6. #6
    Join Date
    Mar 2005
    Tucson, AZ

    Default I'm with Laura

    My mass storage device consists of about 100,000,000,000 neurons, provides totally random and instantaneous access, records not only sights and sounds but smells and emotions as well, and is hard-wired to an audio output device. Best of all, it is constantly 'on', I will never lose it (snide comments to the contrary), and I have no fear that it will some day end up being 'no longer supported by the manufacturer'.

    Last edited by AZBuck; 08-28-2006 at 08:58 AM. Reason: My appologies to LAURA

  7. #7
    RoadTripper Brad Guest

    Default Blogger?

    I personally have found some very usefull tools of google's Blogger service that would make documenting a roadtrip very easy from a mobile phone. For example, they offer audioblogs (where you call your blog from your phone and leave an audio entry), as well as email blogs (where you can email pictures and text from your phone to a specific email address).

    Personally, I think it makes it really easy to do some neat stuff, and it's easy to use. And the cost is zilch, unless you do what I do and host the blog yourself.

    That's just how I would document a roadtrip in additon to the usual video, photos, and of course, the ol' noggin.


  8. #8
    Join Date
    May 2003
    Green County, Wisconsin

    Default Brain Power

    I'm with Buck and Linda here.

    I used to take pictures along my trips, but at somepoint between packing up those pictures which I almost never looked at for the umpteenth time, and finding the disposible cameras that I never got around to finishing/developing - including one camera I purchased during a roadtrip at least 3 years ago that's still floating around my house somewhere - I just decided to stop.

    Maybe if I had a digital camera I'd start again, but right now I have no problems remembering what I want to about my trips, and I can do it with the pictures stored safely underneith my skull.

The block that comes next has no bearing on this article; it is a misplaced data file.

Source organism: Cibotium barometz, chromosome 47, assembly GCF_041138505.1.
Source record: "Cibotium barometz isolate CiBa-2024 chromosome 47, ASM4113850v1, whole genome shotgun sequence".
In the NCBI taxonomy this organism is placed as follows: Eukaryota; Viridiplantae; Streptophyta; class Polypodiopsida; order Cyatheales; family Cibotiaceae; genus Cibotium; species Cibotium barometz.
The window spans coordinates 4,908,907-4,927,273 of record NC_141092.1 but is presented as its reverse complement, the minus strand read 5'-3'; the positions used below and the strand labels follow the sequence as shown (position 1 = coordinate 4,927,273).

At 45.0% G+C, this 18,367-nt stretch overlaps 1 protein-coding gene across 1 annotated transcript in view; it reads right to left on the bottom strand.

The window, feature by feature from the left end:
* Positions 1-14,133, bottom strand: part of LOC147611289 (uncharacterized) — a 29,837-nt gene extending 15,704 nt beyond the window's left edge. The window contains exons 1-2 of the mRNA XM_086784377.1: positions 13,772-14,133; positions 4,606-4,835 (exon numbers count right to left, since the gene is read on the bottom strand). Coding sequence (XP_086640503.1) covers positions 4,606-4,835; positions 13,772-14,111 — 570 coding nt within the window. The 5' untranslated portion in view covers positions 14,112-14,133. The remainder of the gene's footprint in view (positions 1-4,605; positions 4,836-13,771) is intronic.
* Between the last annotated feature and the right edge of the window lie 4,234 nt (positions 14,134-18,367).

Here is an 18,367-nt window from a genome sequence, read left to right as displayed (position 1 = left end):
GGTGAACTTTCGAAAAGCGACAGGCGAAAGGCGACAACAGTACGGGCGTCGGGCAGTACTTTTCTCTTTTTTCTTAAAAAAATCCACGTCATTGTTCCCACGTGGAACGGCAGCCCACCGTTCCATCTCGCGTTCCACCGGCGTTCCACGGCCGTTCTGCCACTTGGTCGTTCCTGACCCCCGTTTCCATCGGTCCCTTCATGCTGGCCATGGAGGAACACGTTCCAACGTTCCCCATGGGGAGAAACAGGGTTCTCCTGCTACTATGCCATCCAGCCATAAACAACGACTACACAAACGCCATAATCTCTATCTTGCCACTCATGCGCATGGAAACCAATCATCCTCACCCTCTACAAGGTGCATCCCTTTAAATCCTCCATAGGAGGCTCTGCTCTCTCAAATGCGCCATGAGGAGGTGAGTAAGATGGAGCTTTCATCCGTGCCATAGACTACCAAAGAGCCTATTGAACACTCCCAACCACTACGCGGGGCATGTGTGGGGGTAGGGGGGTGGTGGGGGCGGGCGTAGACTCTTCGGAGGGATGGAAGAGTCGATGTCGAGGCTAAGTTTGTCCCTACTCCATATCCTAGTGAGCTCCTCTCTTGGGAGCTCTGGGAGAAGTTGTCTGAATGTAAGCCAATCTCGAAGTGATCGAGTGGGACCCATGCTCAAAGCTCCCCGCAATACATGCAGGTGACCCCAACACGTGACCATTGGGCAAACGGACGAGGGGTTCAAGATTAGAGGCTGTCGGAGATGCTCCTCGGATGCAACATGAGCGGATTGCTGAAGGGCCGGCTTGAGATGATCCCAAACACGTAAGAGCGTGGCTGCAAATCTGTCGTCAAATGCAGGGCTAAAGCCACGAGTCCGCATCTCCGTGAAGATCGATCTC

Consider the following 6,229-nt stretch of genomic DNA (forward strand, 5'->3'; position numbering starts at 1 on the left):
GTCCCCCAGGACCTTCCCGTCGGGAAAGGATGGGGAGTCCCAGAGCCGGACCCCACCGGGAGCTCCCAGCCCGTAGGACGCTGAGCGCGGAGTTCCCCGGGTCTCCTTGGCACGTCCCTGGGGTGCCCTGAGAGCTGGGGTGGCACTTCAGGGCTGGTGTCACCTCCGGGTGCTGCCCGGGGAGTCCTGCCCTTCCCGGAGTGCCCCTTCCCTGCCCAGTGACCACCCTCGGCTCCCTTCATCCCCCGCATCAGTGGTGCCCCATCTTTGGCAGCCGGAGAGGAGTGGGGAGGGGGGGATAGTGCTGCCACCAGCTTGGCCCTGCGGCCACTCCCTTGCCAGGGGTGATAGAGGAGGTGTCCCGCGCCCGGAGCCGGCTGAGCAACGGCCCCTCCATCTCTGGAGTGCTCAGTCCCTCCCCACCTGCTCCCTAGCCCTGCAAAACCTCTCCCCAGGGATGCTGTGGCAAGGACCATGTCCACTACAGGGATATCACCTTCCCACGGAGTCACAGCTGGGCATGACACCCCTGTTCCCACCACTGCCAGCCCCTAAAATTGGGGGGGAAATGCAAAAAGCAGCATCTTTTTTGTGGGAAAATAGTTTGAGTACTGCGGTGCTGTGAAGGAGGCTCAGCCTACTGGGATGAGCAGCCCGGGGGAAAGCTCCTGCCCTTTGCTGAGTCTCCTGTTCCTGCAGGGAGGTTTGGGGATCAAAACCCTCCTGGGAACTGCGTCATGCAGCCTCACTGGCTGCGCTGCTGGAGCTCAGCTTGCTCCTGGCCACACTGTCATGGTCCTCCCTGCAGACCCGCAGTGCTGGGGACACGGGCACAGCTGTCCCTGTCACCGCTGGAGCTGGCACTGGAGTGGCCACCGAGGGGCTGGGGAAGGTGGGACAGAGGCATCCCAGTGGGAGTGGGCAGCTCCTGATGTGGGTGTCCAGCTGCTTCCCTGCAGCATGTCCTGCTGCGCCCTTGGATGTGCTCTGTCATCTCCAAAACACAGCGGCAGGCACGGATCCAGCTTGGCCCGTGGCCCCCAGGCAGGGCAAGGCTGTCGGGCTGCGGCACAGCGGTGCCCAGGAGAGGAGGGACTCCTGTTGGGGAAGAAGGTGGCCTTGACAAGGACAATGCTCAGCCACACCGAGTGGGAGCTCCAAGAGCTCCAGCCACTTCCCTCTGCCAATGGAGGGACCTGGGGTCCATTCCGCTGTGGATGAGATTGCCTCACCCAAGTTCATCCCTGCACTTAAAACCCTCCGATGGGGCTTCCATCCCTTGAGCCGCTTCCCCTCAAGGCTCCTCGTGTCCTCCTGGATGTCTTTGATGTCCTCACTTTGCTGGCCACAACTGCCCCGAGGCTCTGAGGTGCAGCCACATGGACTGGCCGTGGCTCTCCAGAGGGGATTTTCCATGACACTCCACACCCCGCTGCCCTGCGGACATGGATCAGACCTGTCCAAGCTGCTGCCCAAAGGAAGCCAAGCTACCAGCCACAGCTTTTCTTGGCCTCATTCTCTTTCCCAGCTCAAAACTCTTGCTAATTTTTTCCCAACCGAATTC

9. #9
    Join Date
    Mar 2005
    Western/Central Massachusetts

    Default Journals

    We enjoy taking lots of pictures when we are on our trips. Some are real "touristy", others are artsy, some documentation style, etc. Interesting, out of the way locations usually strike my fancy. And we tend to look at our pictures fairly often.

    We started with some simple journals on our earlier trips, but over the past three years I have been making small booklets that I get bound at an office supply store. These books include logs for fuel and other expenses, an initial route plan (where I put down mileage and time between certain locations - getting VERY good with the times, and the mileage has always been close). We also put in important maps, local attractions, a scavenger hunt, photo log, graphics, etc.

    Throughout, Internet links are placed, so that when I open the file on a computer, I can get more information than what is in the book. This is dependent on access, though, so I usually put in enough information should this not be an option.

    I create this book for our once-a-year two-week trips (which, it seems, are going away next year due to work-life changes, maybe...). This project has evolved over the past few years, and it really doesn't take all that long for me to do. When doing the research, we often find a lot of fascinating things that we otherwise never would have found.

    No, we don't have set itinerary that we abide by. We get to where we're going and once we have the lay of the land, we plan from there, generally.

    I also keep a journal either on PDA or computer, and if you look at the field report page you'll see that I tally up all of the cost information from these long trips.
    I have been working, sporadically, on a simple application for PDA/cell phone/computer (any) to keep track of costs, but this project keeps getting pushed back due to time constraints.

  10. #10

    Default pictures

    I have found that as I get older, I take less pictures of my trips. I have shown the pics a few times to some people and more often than not they are just being kind as not everyone enjoys taking pictures of the same things. I make it a habit to take a picture of my ride at the farthest away from home point that I will be, usually under a town sign post or some other landmark. Dont know why, its just something I do.

    I am planning a solo road trip in October and one thing not on my list of stuff to get for the trip is disposable cameras. Even my digital cam will be staying home. I guess the real reason is that this is going to be a trip exclusively for me. I will share the journey with the forum as the time gets closer to departure and will share my experiences with friends and family after I return, just not going to take any pictures.